Are you a student struggling to stay afloat? Do you constantly feel the need to fill some void in your life with productivity solutions? Do you find yourself staring at a small screen manufactured by Apple for the majority of your day?
Forgive me for writing one Apple-centric column right after another. But, being the owner of an iPhone, an iPad and a MacBook Pro, I just can’t help myself. If I had a series of Android products, I would be writing a similar column. I did just stop myself from continuing with my apologetic tone, so give me credit for that.
And now, on to the app roundup. I’ve picked out seven apps I have installed on my iPhone that, as an Apple-toting Temple student, you might want to check out. (Note: Ratings presented are derived from overall reviews).
Rating: 2 stars (83 ratings)
Let’s get this out of the way: Temple’s iOS app for students is garbage. There’s a reason it’s rated at two stars: It feels like it’s about to explode, with screens flashing, interface elements shifting around and a complete lack of unified design. Many reviewers have reported constant crashes and other issues. That said, TUmobile can be a useful resource for checking how many seats are available in the TECH Center. And that’s about it. Otherwise, you’re better off accessing all the other features on Temple’s website.
Blackboard Mobile™ Learn
Rating: 2.5 stars (407 ratings)
Rated only half a star better than TUmobile, I actually find the Blackboard app pretty useful for pulling up course documents and readings – but only to transfer them out of Blackboard into my Dropbox as quickly as possible. But, like TUmobile, that’s something that works better on a full-featured PC or Mac.
Rating: 4 stars (38,820 ratings)
Dropbox is the heavyweight champion of cloud storage. It was the first to popularize cloud storage by making it easy for users to access their files from anywhere via a Web interface and a sync folder. Cloud storage is undoubtedly one of the most essential services for students working on many different devices. While Apple has the iCloud service, I personally think it’s hard to manage – it’s unreliable, and it has far less app support than Dropbox. A Dropbox account is required to use the app.
Rating: 4 stars (6,091 ratings)
This is the ultimate app for keeping track of assignments and exams, a task that’s not easy to manage using iOS’ default Calendar and Reminders apps. iStudiez Pro lets you associate assignments and exams with courses for easy sorting, and from there you can prioritize your upcoming assignments based on how important they are to your grade. The “Today” screen makes it easy to keep track of what you should be working on next. Honestly, I only find this useful for traditional academic reading-and-homework-based classes and not so much for classes where I have to organize a multimedia project out of thin air. That sort of creative project is much better suited to less specialized forms of planning.
Rating: 4.5 stars (2,731 ratings)
If you write a lot, pay attention here – iA Writer is a writing app for iOS and Mac with a minimalist, focused aesthetic. Writer is designed to allow you to focus on your writing with minimal distractions.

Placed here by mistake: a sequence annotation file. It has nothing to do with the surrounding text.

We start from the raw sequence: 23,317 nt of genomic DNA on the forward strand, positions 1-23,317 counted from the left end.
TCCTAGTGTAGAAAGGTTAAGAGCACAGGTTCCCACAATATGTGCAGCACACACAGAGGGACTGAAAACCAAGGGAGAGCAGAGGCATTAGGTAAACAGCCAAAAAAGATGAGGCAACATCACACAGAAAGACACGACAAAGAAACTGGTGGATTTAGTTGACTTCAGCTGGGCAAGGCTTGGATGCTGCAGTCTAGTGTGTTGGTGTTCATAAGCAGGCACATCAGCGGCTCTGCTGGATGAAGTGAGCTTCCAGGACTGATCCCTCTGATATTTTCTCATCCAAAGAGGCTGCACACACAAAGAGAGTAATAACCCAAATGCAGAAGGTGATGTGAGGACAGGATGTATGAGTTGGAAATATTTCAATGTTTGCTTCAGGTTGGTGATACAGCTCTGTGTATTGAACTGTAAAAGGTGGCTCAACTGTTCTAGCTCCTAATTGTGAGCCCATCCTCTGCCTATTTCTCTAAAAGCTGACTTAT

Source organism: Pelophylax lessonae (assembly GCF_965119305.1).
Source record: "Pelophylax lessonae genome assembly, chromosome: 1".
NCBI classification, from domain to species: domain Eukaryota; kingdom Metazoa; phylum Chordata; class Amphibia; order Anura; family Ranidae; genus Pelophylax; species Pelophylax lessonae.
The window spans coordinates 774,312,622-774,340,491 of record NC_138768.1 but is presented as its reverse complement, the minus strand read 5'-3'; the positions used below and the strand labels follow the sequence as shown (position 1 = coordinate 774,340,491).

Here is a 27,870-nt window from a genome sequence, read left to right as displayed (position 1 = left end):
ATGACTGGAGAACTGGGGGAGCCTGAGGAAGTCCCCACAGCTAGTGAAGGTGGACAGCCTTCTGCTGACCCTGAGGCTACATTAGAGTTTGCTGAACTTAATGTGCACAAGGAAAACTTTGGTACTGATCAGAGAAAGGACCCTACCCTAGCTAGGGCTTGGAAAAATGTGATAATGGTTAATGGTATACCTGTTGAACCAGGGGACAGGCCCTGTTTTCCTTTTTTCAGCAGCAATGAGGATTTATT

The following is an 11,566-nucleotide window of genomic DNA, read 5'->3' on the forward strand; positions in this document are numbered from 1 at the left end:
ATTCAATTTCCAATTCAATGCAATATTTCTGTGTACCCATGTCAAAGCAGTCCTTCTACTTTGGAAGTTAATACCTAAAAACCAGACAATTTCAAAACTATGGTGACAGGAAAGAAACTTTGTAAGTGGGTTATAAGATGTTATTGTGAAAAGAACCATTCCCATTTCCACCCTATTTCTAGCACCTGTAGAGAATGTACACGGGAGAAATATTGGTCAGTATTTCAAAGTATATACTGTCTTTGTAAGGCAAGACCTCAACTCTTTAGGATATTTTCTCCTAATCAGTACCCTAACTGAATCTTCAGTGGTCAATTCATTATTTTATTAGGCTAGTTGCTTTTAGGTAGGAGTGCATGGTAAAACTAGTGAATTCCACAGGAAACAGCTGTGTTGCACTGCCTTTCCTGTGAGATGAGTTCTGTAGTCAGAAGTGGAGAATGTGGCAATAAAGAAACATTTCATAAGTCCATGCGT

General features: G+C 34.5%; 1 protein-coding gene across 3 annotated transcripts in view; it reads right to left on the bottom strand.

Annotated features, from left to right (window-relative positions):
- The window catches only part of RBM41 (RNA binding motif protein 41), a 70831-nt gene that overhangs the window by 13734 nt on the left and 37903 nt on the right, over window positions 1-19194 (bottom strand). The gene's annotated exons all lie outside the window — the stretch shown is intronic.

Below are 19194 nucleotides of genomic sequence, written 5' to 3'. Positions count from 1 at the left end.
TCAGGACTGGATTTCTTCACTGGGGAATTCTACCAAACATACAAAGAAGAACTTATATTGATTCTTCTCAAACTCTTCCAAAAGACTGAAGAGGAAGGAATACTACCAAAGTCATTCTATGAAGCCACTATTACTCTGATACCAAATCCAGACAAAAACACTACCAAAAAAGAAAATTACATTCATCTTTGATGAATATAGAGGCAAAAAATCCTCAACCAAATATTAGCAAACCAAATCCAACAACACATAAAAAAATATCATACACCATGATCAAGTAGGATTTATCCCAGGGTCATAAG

Personally, I use Writer for most of my class notes and, as a matter of fact, I’m using it when writing this. Although it saves files in plain text format – .txt – Writer uses the increasingly common and super-easy-to-use Markdown, which is used for formatting writing for easy export to Rich Text Format or to HTML for the Web. Writer for iOS also makes it very easy to send your writing via email. If you use Reddit, you’re likely familiar with Markdown formatting. Also, fun fact: Markdown was developed by Philadelphia-based tech journalist extraordinaire John Gruber, as well as late Internet activist, programmer and writer Aaron Swartz.
Compatibility: iPhone and iPod Touch only
Rating: 4.5 stars (3,984 ratings)
While we’re on the subject, here’s a to-do list app that couldn’t be simpler or more elegantly modern. Most of Clear’s controls are swipe-based – swipe to mark an item complete, swipe to remove it, swipe down to create a new item and swipe far down to switch lists or change settings. List items are prioritized by their position in the list and their colors change as more items are added or completed. Clear is definitely clear. It doesn’t ask for much, but somehow its open-ended flexibility is a welcome counter to all the other task management solutions that encourage you to control every aspect of your life.
The only cult Clear will invite you to is the cult of modernism.
Compatibility: iPhone and iPod Touch only
Rating: 4.5 stars (48,861 ratings)
It’s fitting that I end my roundup with an app about sleep, because I’d really like to do that right about now. I use Sleep Cycle just about every night I’m at home. In essence, it’s an alarm clock app. But Sleep Cycle’s primary feature is its ability to track your sleep patterns via the iDevice’s accelerometer – it makes its judgments based on how much movement it detects while it sits on your bed next to your pillow. Yes, that’s right.
Unfortunately, this is pretty much useless if you’re sleeping with another person. We’re not that far into the future yet.
Instead of slamming you with a frightening alarm in the morning – or whenever you wake up – Sleep Cycle will time its alarm for a movement peak where it assumes that you’re most awake and therefore most ready to ease back into so-called waking life by slowly fading in whatever pleasant alarm tones the app comes with. My favorite feature is the ability to snooze the alarm just by hitting the vibrating phone in my bed until it demands, by way of snooze denial, that I stop avoiding my morning responsibilities and face the cold world.
More on that in my next column – join me for dystopic fun and games in cyberspace.
Chris Montgomery can be reached at firstname.lastname@example.org.